BBC Home > BBC News > England

King's Lynn incinerator legal challenge fails

08 December 11 18:19
Energy from waste incinerator

A bid for a judicial review over plans for an incinerator in King's Lynn has failed at the High Court.

A judge found in favour of Norfolk County Council, which awarded a £500m contract to Cory Wheelabrator in March.

The plan to process 268,000 tonnes of rubbish a year at Saddlebow has faced strong local opposition.

Campaigner Michael de Whalley, who said the Conservative-run council's decision was "unlawful", was ordered to pay £15,000 towards the council's costs.

The contract, which will see some landfill waste recycled while energy is generated from the incineration of the rest, will run for 25 years.

Mr de Whalley, a member of the King's Lynn Without Incineration group, claimed there were irregularities with the way the council awarded the contract.

'Stage pantomime'

The court heard the March cabinet meeting was preceded by a Conservative group meeting, at which the party showed its "in principle support" for incineration.

Mr de Whalley claimed that this meant the subsequent public meeting was "a sham" and "a stage pantomime", and that the cabinet ignored a poll showing local objections.

But Judge Mr Justice Nicol found that Mr de Whalley had not shown that the councillors "fettered their discretion" or that their decision was one which "no reasonable authority could make".

The cabinet's decision was followed by a cabinet scrutiny meeting in April, at which a wider group of councillors chose not to refer the issue back to cabinet or to full council.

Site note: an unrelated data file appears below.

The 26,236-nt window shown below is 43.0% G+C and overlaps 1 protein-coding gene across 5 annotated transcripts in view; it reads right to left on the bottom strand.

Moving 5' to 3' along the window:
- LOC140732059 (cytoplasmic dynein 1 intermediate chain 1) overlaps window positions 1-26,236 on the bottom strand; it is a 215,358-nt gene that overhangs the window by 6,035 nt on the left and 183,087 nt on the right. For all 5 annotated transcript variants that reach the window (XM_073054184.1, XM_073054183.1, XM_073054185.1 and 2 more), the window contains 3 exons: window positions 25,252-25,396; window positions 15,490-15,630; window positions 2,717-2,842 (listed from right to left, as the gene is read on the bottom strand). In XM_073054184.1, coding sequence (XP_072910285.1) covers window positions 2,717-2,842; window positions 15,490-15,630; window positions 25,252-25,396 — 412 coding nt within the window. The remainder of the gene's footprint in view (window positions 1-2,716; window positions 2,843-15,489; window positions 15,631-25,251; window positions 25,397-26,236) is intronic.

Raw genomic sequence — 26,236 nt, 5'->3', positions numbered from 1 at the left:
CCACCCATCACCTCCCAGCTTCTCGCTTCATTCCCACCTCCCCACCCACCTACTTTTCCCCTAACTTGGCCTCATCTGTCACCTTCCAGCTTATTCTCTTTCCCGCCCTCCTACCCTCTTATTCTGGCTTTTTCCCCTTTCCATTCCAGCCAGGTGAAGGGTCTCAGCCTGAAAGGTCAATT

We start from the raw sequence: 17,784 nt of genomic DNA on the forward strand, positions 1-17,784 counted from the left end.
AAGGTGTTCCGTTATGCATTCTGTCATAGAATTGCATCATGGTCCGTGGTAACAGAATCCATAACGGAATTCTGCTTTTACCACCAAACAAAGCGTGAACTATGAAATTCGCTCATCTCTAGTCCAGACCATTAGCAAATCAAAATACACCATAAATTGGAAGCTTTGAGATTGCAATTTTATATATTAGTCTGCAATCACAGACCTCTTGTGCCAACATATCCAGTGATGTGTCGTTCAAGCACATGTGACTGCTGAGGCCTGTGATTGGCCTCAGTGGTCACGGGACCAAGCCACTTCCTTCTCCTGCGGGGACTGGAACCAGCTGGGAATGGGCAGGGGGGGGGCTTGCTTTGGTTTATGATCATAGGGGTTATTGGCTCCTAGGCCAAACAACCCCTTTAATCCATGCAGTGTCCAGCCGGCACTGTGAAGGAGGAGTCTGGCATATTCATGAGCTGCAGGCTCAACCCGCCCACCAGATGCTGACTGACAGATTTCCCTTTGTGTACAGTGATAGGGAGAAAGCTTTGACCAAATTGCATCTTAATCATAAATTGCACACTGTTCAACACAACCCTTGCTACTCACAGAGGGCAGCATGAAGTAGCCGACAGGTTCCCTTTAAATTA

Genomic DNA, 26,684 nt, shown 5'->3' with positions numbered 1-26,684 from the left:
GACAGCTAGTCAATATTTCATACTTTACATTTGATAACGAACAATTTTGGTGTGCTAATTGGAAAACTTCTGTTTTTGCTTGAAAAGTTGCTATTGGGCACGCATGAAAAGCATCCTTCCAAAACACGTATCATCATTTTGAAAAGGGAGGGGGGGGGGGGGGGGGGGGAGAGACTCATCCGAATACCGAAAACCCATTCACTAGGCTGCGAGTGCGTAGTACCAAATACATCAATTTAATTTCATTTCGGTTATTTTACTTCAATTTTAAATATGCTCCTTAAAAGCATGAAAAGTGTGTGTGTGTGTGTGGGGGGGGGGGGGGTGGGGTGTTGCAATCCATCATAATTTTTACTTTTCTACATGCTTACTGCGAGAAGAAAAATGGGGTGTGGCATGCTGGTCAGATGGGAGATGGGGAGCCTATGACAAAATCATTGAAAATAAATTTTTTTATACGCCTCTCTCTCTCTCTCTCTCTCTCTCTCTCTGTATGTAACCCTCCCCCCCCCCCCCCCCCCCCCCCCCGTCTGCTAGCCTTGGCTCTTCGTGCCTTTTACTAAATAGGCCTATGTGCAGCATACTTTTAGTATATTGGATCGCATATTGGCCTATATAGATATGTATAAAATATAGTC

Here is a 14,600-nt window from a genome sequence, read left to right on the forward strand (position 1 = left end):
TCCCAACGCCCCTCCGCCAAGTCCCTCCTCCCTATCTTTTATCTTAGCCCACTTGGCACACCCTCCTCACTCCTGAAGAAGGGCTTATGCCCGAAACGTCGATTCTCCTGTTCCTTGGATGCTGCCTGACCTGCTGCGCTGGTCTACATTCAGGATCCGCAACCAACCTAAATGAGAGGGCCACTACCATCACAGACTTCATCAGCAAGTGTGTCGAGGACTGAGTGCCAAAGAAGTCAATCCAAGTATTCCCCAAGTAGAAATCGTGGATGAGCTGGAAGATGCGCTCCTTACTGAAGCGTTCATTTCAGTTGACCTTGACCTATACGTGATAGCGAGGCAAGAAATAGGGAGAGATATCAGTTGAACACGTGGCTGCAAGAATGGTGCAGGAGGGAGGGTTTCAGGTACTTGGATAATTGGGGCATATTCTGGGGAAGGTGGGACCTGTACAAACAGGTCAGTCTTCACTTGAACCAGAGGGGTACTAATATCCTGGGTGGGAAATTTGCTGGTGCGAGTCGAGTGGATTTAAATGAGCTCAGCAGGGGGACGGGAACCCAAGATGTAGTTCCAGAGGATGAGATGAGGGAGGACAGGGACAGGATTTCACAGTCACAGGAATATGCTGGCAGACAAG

Mr de Whalley claimed that decision was also unlawful, arguing that a party "whip" was employed, forcing Tory councillors to support the cabinet's decision.

But Mr Justice Nicol also rejected that claim, ruling: "Two members of the party voted for or abstained from the motions and there is no evidence that there were sanctions imposed by the party."

He concluded: "For all these reasons I consider that none of the challenges made by the claimant to the decisions of March 2011 and April 2011 are arguable and, for these reasons, I would refuse permission for judicial review."

Speaking after the hearing, Defra said it had asked the council for more information regarding the support of the proposal.

"The council has provided that and Defra is currently looking at the information," it said.

"A decision on whether we will approve the use of PFI credits is unlikely to happen within days.

"It is more likely to be weeks."

Bill Borrett, Norfolk County Council's cabinet member for environment and waste, said: "In terms of this proposal, there are still a number of important hurdles to overcome, but to get an early decision in this way is very pleasing."

Share this

Related BBC sites